I wanted to learn gung fu like my mother had. I wanted to practice with my grandfather. But at this point in my life, my mother didn’t remember much of what she had learned. That was so long ago, further distanced by other worldly trials and concerns. She was, however, able to recall a few movements from grandfather’s routine called “Man Ho Li Son”–Mighty Tiger Up The Golden Moutain. And while my martial arts journey would blossom in other ways, it was with those movements I first felt aspiration, an undying passion for a particular kind of cultural movement. It was here that I began to learn not only my grandfather’s legacy, but also his secret in visiting loved ones so far away.
A civilization is a heritage of beliefs, customs, and knowledge slowly accumulated in the course of centuries, elements difficult at times to justify by logic, but justifying themselves as paths when they lead somewhere, since they open up for man his inner distance. — Antoine de Saint-Exupery
I spent the next years of my life asking my mother to retell me stories of my grandfather’s training, of his skills and of his personality. I dove into gung fu, boxing, karate and MMA the next 20 years of my life. In my early twenties I went back to Vietnam, to my uncles, aunts, great uncles and neighbors to try and find nuggets of information about my grandfather, how he interacted with people, what motivated him, the intricacies of his life and the peciliuarities of his movements. With the help of loved ones I pieced together the aformentioned Man Ho Li Son in its entirety. My great uncle, a contemporary with my grandfather, attempted to show me applications and concepts he had learned alongside his friend.
Fast forward four years and I met with another extended family member who remembered techniques and three additional forms. Along with a friend of mine I recorded them on video and spent a whole day practicing the forms to not only document them digitally, but to also commit them biomechanically. At this point, I had the physio-textbooks of my grandfather’s art, regardless of how patchwork the process, how piecemeal the research.
There are aspects of gung fu and martial arts that can be likened to dancing. But whereas there is generally a large level of cooperation in dance (there are certainly exceptions) communicating through martial arts, while also requiring a level of cooperation and understanding, has more of a disruptive pulse-like exchange. The purpose is to almost definitely outsmart and out maneuver your friend, albeit in the hopes that they counter and return the favor to you. It is communication on the level of a chess match—through feinting, counters and attacks. You not only learn your opponent’s/partner’s physicality, but also their mentality, personality and creativity. An exchange between martial artists can be made with anger and aggression or with amicability and admiration. Like life, communicating with martial arts has layers.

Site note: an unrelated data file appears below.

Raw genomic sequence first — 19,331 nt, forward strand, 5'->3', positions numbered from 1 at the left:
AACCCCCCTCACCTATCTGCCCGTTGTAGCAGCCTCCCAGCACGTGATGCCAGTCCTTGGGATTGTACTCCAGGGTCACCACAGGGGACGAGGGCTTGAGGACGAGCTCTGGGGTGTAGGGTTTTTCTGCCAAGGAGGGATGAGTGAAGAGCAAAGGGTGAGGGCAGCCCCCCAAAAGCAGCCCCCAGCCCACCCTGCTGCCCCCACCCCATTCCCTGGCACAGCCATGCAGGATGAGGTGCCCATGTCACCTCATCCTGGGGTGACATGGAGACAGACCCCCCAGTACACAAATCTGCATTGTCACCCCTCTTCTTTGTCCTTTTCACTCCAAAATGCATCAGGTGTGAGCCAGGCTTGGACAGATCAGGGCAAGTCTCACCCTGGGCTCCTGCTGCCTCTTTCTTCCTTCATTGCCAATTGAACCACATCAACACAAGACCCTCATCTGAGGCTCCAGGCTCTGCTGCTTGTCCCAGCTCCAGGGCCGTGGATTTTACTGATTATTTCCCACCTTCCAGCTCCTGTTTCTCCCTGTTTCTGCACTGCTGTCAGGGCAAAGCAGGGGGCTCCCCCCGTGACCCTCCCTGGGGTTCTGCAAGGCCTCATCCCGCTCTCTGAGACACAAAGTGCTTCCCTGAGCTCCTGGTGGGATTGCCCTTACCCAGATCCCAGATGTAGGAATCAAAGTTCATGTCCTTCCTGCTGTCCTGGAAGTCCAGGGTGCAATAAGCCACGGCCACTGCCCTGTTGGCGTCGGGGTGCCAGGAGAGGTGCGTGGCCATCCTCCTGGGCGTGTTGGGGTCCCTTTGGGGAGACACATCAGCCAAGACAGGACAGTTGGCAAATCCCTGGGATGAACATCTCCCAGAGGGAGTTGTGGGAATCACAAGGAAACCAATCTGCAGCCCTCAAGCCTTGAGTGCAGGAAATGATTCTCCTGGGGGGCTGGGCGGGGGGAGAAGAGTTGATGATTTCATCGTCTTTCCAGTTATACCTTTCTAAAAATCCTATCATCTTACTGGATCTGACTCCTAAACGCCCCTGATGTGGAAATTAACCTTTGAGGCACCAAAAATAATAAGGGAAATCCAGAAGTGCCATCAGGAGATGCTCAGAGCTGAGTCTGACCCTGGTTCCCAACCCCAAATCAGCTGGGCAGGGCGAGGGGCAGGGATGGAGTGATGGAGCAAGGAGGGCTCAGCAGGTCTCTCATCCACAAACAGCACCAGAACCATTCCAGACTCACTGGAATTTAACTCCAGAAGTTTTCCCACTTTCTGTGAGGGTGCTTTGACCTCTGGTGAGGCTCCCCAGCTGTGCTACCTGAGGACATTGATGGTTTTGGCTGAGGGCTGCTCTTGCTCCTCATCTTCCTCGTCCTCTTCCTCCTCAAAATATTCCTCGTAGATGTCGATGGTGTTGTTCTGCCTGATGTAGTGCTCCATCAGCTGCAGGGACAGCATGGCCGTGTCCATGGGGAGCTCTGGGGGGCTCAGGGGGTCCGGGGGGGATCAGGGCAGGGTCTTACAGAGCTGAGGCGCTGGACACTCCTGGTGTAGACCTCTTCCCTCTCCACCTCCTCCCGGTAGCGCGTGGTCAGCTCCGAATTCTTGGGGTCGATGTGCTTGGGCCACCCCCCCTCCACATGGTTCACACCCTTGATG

But how do you communicate in that way with a grandfather who passed before you met him? You can’t. But you can catch a glimpse of what it may have been like to do so by practicing the routines he practiced, by extrapolating the techniques from those routines and by contemplating what he would have suggested when you thought about how these techniques were relevant in the exchanges with other martial artists today.
There is a concept of design called heritage design. It is the idea that in today’s planned obsolesence, in our daily items’ inherent devaluing over time due to the nature in which technology rapidly progresses, we should begin to again design things meant to last. Not simply lasting in our lifetimes, but creating things so well crafted they lasted generations. Designing family heirlooms.
These stories and the very tangible experience of performing choreographed routines established by my grandfather, these are my inheritance. It is difficult to describe to someone who hasn’t had the isolation from family, who doesn’t desperately seek out glimpses of his past, it is difficult to describe how much this all means. For me, performing these movements are something very special, knowing that I am not simply reading a piece of history through which my grandfather lived, but for a moment in time and space performing the very movements he did, experiencing the same twist, turn and tumble of my limbs as he had. This experience, this art, my grandfather’s gift is my photo album. This art is a very sacred thing to me and it is through this art that I visit my grandfather.
Some people are your relatives but others are your ancestors, and you choose the ones you want to have as ancestors. You create yourself out of those values. — Ralph Ellison
You see, I was never handed an oil-worn baseball glove, or precisely tuned watch. You wouldn’t want to sell your grandfather’s old timepiece, I wouldn’t want to sell my grandfather’s gung fu. What was gifted me was deeper than a simple bit of nostalgia. I was given a way of communicating cultural value and heritage within the mediums of story and practice that bond me beyond land, ocean, time and death itself. My grandfather lives on because I dream of him, think to him and practice the things he cherished. For a moment in time, my grandfather visited my family through his photo album. For a moment in time, I visit my grandfather when performing those movements he performed all those years ago.
During those moments in time, he lives on.